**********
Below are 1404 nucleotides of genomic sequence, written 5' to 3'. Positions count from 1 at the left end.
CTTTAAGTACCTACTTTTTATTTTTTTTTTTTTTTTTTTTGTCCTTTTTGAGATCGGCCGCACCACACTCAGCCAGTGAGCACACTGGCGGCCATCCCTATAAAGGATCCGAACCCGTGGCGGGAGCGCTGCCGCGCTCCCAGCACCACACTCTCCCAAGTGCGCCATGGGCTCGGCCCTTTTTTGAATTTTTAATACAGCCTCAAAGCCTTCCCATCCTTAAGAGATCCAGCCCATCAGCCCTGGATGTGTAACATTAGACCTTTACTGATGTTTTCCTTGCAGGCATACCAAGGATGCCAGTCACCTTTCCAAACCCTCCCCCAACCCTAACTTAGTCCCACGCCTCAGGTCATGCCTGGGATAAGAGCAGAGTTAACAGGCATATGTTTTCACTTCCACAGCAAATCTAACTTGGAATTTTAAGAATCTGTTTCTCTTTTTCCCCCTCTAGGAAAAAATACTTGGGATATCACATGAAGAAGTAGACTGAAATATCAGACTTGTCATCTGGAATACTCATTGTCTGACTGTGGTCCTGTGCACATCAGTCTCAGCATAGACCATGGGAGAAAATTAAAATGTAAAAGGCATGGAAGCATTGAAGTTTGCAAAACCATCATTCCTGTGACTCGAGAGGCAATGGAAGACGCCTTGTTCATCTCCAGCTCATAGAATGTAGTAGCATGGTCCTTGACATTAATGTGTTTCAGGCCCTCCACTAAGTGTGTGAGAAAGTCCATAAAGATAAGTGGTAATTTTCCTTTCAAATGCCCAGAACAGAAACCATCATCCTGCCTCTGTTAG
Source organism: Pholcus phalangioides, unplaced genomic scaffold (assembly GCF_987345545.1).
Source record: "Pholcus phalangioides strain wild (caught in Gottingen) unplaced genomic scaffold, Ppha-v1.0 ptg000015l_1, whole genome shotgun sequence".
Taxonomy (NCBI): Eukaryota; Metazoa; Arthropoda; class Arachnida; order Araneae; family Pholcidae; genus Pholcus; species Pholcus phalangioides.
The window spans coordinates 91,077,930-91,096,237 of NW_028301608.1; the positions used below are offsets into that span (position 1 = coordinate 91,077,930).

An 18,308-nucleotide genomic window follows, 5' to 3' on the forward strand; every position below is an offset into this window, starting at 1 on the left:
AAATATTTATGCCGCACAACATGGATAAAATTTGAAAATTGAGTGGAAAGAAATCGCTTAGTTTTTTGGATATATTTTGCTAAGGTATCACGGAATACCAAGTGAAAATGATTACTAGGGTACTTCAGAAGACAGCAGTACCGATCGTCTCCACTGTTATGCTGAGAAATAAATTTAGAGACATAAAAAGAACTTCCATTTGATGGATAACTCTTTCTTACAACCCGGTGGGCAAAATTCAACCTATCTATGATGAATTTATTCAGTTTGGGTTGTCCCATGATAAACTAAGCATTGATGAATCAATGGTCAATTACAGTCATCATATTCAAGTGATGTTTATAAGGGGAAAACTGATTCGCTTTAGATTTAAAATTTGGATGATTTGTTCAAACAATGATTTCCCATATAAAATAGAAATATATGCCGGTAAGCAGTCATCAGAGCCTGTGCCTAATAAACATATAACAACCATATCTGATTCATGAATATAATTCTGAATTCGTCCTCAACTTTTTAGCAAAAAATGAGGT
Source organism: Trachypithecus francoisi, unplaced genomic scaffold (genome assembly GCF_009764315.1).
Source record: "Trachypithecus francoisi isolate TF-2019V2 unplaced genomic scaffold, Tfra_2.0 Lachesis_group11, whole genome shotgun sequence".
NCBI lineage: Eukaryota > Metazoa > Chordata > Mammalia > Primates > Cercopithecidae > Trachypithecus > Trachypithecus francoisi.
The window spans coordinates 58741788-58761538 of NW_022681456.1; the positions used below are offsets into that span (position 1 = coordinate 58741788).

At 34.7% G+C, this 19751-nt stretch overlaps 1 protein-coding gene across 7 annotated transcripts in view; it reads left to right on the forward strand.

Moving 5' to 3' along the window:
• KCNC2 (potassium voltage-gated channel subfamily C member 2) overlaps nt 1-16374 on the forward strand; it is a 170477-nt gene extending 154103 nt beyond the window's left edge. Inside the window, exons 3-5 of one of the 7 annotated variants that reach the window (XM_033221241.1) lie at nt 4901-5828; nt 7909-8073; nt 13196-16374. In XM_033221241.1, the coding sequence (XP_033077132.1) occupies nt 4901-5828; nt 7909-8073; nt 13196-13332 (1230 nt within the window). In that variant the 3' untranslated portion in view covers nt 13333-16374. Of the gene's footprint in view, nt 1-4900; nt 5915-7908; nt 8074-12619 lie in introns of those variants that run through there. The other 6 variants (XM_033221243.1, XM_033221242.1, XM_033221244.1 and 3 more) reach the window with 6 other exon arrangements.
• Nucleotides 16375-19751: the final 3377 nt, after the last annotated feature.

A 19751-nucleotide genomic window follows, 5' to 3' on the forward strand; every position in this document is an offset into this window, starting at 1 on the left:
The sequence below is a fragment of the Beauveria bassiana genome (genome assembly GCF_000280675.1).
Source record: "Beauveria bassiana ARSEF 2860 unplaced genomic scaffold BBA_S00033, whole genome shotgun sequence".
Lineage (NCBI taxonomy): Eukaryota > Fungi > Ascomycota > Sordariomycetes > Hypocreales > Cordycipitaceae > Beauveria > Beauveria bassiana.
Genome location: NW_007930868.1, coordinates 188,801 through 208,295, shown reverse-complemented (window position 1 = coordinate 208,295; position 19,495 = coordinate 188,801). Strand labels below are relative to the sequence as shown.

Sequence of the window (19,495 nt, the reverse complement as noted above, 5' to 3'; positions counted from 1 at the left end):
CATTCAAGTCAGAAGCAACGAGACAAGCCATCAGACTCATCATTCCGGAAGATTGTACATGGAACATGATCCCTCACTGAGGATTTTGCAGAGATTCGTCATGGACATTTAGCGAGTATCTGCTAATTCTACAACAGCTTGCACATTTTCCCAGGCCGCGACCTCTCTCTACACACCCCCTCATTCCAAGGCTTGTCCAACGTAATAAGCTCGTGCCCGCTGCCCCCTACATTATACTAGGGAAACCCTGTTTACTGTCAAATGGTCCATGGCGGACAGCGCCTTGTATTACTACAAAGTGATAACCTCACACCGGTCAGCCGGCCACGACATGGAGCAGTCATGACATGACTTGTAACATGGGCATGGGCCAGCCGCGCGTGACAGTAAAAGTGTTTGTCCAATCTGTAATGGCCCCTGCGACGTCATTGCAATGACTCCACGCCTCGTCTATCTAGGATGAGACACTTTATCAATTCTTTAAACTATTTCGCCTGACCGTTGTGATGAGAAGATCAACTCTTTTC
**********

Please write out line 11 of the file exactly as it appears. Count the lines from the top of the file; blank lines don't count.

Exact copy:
NCBI lineage: Eukaryota > Metazoa > Chordata > Mammalia > Primates > Cercopithecidae > Trachypithecus > Trachypithecus francoisi.